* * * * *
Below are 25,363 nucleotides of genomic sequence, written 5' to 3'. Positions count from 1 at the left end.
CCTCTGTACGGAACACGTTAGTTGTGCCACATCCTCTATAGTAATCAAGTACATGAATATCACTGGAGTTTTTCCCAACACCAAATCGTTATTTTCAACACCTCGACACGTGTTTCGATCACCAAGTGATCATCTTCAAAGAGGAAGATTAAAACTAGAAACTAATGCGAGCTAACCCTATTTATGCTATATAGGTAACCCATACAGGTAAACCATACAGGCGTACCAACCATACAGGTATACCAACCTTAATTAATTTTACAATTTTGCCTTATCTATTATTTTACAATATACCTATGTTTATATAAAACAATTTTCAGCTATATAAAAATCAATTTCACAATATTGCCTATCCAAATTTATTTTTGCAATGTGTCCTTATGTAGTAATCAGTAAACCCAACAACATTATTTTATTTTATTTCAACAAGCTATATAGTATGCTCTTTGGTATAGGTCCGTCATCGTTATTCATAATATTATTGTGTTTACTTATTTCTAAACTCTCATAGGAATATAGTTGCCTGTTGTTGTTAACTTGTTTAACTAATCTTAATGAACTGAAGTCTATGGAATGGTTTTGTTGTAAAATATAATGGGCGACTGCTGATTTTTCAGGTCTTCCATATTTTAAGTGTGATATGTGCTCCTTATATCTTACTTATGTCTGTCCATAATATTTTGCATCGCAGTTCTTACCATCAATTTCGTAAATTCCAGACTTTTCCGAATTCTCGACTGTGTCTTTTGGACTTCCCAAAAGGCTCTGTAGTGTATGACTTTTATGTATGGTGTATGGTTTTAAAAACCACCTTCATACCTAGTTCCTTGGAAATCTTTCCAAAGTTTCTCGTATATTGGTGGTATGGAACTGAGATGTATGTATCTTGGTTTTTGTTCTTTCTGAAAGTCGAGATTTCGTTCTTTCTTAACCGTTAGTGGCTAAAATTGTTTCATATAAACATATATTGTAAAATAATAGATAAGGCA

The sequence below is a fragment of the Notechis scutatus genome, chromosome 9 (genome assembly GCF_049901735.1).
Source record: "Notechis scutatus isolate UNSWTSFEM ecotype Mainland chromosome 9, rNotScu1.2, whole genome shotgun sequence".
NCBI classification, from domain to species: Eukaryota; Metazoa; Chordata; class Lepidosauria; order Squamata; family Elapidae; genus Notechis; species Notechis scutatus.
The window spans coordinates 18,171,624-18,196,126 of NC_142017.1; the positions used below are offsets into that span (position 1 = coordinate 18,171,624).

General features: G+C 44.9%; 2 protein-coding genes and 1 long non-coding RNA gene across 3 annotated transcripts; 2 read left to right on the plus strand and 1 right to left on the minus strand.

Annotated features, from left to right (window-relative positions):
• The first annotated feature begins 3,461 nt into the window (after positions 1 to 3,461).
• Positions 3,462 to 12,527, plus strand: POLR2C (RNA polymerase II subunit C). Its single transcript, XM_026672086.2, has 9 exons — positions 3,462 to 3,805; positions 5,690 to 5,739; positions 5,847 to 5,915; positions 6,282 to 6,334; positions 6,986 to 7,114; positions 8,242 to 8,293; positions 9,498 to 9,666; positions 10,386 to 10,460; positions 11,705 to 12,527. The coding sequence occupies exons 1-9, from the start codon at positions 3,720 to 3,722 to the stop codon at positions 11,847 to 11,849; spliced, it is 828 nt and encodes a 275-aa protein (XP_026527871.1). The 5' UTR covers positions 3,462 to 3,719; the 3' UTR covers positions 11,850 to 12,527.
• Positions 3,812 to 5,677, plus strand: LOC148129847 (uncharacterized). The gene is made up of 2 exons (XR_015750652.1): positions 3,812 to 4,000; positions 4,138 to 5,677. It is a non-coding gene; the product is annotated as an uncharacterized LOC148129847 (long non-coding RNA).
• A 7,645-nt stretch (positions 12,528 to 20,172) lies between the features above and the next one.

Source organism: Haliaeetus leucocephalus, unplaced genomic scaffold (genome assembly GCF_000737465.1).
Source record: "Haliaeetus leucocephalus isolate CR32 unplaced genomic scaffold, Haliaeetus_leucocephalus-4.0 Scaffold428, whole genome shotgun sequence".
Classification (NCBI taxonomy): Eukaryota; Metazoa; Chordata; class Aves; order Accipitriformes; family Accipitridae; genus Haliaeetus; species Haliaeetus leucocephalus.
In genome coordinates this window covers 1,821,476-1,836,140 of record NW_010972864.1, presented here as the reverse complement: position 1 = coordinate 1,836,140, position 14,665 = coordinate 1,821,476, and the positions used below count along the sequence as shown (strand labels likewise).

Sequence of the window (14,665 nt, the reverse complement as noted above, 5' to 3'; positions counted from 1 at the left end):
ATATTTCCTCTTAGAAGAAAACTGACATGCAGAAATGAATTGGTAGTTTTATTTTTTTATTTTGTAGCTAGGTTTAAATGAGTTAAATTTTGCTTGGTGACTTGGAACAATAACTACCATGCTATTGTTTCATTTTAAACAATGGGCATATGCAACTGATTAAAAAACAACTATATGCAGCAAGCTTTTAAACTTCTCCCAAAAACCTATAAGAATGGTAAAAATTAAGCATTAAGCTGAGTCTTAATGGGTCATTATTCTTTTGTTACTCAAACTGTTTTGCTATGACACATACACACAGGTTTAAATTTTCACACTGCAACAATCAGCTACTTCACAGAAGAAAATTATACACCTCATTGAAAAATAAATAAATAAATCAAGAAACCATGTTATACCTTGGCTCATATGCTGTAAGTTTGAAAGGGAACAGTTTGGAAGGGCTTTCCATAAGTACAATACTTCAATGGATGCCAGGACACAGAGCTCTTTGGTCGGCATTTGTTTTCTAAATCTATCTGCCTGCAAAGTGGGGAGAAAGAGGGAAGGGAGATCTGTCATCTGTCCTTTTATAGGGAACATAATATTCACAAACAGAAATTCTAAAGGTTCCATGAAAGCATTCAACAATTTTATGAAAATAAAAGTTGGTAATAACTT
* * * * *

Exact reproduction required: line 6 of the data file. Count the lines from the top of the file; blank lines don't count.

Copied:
The window spans coordinates 18,171,624-18,196,126 of NC_142017.1; the positions used below are offsets into that span (position 1 = coordinate 18,171,624).